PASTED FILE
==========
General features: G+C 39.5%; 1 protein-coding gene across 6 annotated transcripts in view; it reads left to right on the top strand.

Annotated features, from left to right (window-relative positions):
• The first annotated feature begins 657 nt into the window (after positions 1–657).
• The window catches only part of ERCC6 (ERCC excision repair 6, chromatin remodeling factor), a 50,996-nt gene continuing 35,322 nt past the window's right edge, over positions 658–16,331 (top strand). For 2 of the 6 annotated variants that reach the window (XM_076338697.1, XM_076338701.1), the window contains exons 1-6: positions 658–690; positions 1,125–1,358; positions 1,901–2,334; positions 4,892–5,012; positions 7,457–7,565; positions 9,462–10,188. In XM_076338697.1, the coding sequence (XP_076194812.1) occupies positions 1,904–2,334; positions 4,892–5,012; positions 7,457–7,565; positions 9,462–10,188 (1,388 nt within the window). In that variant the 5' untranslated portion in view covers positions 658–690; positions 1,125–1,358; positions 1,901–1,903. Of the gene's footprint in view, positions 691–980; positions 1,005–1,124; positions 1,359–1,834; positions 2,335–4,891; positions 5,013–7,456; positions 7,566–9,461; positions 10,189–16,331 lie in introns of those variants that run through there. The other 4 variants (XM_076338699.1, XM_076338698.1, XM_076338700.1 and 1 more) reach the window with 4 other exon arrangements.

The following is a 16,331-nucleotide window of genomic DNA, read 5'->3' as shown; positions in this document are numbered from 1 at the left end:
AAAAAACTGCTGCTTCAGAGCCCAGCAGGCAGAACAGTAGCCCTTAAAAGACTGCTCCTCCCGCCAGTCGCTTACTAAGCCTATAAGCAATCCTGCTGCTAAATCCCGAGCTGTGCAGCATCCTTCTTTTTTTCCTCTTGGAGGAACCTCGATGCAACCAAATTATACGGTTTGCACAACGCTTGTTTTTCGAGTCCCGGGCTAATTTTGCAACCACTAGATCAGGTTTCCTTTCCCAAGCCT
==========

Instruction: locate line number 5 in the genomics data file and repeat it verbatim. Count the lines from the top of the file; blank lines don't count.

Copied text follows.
The following is a 16,331-nucleotide window of genomic DNA, read 5'->3' as shown; positions in this document are numbered from 1 at the left end: